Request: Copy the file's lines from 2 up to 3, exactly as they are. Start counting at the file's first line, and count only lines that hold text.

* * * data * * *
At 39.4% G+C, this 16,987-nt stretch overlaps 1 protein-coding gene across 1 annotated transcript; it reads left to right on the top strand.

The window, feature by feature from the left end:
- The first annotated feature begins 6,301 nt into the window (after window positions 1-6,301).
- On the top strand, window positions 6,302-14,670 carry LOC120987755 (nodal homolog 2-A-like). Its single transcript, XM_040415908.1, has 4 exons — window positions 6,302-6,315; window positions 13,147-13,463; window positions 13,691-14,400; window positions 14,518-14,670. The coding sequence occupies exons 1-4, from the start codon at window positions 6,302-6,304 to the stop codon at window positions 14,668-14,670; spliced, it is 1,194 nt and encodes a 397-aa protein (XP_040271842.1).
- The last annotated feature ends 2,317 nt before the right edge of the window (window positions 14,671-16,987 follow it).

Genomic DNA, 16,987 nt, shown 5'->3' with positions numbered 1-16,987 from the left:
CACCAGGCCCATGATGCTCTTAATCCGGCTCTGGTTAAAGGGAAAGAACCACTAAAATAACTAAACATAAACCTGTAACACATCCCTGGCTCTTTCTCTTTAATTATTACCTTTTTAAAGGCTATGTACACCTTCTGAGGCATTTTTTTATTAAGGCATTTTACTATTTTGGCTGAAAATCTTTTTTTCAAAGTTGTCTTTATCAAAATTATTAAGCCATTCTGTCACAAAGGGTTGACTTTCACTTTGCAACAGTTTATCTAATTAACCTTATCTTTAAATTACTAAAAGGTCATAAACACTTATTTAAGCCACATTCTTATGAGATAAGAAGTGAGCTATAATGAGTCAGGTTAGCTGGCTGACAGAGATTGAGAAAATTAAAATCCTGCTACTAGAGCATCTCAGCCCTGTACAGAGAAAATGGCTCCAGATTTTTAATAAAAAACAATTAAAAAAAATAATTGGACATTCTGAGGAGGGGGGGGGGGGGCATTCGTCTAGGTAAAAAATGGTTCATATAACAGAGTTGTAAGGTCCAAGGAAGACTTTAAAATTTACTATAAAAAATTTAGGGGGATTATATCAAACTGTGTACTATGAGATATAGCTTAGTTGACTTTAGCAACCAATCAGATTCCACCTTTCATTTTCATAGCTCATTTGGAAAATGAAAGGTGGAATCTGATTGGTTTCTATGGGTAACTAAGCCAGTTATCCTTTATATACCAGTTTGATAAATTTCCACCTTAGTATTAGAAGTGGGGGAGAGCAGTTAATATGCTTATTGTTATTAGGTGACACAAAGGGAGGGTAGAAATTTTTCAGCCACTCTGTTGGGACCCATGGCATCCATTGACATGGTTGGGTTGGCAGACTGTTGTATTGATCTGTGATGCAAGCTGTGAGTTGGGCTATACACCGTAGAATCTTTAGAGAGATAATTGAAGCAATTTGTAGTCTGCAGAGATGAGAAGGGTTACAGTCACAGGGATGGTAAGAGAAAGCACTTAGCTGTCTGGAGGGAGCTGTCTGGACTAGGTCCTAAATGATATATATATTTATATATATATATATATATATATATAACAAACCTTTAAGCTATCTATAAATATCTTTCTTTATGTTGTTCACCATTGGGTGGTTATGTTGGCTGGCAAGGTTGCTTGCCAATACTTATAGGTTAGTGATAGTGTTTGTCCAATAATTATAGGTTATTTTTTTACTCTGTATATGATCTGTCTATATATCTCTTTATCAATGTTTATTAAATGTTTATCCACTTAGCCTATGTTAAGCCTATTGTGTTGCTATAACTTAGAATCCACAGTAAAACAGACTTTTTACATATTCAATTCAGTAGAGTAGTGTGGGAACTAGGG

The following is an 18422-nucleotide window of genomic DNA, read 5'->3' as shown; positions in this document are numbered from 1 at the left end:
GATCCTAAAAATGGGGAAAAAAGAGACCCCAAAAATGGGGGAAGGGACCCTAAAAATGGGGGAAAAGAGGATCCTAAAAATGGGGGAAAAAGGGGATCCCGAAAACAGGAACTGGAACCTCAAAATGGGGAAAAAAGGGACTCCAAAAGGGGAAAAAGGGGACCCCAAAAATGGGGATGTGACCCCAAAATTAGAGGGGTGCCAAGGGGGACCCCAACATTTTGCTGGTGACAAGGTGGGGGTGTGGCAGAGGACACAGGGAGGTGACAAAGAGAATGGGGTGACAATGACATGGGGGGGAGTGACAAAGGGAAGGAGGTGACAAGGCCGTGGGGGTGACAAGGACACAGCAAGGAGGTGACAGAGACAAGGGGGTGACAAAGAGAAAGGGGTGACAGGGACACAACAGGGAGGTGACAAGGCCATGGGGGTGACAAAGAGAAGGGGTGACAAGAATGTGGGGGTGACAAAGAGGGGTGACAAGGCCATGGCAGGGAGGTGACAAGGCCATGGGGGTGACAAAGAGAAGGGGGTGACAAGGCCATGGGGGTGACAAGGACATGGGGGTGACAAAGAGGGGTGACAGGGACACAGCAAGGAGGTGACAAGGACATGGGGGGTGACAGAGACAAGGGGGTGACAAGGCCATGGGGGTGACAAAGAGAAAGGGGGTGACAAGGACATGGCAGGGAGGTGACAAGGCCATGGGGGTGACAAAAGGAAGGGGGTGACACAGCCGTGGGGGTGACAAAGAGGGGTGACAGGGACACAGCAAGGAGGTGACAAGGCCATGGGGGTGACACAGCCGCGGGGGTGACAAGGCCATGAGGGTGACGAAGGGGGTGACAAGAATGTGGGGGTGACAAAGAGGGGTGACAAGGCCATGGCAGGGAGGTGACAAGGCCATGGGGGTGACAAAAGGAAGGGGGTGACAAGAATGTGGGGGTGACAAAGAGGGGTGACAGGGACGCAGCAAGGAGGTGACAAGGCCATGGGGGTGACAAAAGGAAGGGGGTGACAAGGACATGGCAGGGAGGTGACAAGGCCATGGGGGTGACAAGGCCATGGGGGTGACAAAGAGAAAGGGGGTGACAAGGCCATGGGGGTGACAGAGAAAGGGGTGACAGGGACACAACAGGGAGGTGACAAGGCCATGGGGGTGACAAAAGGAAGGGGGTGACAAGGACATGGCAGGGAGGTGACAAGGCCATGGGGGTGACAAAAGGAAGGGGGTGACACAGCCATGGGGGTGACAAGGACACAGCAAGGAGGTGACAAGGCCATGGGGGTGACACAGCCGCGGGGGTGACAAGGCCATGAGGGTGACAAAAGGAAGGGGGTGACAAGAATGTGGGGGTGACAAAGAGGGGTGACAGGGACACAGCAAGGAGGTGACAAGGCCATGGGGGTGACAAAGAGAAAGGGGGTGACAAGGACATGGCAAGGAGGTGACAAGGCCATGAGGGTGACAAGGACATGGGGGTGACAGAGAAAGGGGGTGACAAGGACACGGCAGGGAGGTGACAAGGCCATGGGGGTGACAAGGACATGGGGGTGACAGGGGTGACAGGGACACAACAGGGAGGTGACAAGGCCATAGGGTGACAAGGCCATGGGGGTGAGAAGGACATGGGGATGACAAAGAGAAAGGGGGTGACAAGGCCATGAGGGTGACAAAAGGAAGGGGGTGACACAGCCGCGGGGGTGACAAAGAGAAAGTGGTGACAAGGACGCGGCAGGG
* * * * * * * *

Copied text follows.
The window, feature by feature from the left end:
- The first annotated feature begins 6,301 nt into the window (after window positions 1-6,301).